LONDON -- Alan Bullock, distinguished historian and author of an important postwar biography of Adolf Hitler, died Monday at age 89, Oxford University said.
Mr. Bullock's "Hitler: A Study in Tyranny," was published in 1952 and revised in 1964. The book made his reputation, and, according to an obituary in The Times of London, the book sold 3 million copies. His other most famous work was a three-volume biography of Ernest Bevin, the union leader and Labour Party politician.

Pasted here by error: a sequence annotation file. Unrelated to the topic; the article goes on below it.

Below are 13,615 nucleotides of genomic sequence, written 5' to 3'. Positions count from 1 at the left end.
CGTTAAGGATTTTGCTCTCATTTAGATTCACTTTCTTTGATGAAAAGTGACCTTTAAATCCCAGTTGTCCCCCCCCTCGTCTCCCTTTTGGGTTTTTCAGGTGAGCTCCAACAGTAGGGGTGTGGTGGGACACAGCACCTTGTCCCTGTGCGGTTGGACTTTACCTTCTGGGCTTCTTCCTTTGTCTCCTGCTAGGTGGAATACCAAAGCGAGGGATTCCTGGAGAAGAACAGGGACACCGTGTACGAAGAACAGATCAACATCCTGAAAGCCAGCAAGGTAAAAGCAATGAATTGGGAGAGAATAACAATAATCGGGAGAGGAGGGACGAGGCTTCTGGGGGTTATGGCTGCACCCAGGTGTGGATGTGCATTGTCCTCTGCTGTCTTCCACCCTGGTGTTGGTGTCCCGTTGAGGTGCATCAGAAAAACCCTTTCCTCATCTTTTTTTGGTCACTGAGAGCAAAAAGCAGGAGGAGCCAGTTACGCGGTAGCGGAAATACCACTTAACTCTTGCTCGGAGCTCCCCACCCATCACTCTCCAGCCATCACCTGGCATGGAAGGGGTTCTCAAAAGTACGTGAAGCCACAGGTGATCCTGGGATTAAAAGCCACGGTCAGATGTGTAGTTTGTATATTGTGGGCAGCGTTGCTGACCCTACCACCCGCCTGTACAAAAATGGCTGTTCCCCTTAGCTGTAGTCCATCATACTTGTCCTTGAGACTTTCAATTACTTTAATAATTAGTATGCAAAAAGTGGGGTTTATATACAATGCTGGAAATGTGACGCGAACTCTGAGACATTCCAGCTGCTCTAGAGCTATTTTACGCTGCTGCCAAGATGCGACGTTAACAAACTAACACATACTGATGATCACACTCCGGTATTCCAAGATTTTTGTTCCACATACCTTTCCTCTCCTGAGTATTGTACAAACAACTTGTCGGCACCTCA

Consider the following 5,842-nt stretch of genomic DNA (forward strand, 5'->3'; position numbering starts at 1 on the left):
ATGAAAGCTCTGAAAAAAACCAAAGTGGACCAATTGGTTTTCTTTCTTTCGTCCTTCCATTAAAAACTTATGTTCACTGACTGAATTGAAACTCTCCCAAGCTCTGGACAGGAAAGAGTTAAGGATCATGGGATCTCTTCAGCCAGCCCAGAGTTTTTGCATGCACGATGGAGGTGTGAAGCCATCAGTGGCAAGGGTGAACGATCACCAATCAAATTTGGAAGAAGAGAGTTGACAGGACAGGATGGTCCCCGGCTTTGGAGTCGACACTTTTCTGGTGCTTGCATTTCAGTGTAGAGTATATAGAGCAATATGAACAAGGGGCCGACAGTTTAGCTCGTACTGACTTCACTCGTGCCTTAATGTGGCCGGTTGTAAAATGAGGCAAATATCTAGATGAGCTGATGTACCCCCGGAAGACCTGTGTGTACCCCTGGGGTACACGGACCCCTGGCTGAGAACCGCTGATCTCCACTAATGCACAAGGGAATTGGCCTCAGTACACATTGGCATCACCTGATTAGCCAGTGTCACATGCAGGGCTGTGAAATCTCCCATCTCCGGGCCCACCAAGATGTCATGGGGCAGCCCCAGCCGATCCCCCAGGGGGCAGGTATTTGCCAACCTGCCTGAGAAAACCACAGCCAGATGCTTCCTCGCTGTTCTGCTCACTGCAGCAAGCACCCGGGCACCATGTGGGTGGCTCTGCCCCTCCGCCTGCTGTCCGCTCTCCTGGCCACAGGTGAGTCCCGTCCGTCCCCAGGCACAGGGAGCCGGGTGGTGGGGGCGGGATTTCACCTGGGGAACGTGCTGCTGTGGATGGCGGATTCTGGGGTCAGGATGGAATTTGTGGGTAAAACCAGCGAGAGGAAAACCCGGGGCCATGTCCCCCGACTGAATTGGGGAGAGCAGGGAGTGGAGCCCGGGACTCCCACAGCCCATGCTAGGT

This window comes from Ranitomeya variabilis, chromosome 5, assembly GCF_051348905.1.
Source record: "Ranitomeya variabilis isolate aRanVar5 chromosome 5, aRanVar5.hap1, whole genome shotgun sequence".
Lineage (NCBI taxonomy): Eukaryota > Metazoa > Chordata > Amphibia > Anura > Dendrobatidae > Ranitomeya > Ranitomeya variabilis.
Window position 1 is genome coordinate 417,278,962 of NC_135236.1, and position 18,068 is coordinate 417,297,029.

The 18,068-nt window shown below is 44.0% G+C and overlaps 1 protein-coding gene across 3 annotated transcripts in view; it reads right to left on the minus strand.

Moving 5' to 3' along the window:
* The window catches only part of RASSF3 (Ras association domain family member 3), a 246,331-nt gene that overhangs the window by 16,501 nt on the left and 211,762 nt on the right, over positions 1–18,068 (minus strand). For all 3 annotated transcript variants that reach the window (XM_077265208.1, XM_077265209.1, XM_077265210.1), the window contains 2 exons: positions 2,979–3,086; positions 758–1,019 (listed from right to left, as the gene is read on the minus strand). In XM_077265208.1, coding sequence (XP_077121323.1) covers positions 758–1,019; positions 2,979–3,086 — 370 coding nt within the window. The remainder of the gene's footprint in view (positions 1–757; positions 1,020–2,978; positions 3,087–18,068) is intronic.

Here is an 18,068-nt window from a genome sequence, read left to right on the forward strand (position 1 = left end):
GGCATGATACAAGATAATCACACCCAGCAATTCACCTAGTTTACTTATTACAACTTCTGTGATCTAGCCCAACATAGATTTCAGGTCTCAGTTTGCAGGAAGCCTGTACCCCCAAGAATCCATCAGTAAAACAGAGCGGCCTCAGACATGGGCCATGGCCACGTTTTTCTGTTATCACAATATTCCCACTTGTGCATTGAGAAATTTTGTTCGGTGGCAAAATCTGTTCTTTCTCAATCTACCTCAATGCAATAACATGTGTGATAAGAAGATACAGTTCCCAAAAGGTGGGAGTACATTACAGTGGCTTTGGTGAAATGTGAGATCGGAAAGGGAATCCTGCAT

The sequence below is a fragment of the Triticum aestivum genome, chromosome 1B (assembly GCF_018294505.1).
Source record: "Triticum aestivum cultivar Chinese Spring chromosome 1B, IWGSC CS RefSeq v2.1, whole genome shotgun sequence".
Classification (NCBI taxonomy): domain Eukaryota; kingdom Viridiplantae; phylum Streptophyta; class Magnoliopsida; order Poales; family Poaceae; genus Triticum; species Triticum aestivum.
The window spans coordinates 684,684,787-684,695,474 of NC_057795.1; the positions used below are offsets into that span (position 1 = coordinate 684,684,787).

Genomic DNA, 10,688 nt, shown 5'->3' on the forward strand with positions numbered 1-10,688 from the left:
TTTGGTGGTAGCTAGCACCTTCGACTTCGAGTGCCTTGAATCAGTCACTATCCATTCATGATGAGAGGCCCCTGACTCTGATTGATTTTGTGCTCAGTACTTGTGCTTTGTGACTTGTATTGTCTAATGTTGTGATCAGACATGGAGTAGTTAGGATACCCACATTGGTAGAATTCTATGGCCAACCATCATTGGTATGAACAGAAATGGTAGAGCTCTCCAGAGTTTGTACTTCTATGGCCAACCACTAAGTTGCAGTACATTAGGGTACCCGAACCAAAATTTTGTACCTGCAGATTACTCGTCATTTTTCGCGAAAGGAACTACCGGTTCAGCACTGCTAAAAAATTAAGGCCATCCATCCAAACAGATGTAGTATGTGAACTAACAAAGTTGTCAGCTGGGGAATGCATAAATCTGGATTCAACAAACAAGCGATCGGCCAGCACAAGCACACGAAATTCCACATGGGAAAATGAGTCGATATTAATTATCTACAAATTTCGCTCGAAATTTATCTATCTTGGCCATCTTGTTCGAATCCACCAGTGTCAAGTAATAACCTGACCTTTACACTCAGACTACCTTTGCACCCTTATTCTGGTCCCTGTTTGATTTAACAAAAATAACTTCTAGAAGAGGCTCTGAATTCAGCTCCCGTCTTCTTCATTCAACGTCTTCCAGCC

Mr. Bullock was a founder of St. Catherine's College at Oxford and was its master from 1960 to 1980. Sir Colin Lucas, vice chancellor of Oxford University, said Mr. Bullock was "a gifted academic whose works continue to be read by new generations of historians."Mr. Bullock was born in 1914, the only child of a maid and gardener who became a Unitarian minister. Mr. Bullock won a scholarship to Oxford's Wadham College. He worked for Winston Churchill in writing "A History of the English Speaking Peoples" and was a correspondent for the British Broadcasting Corp.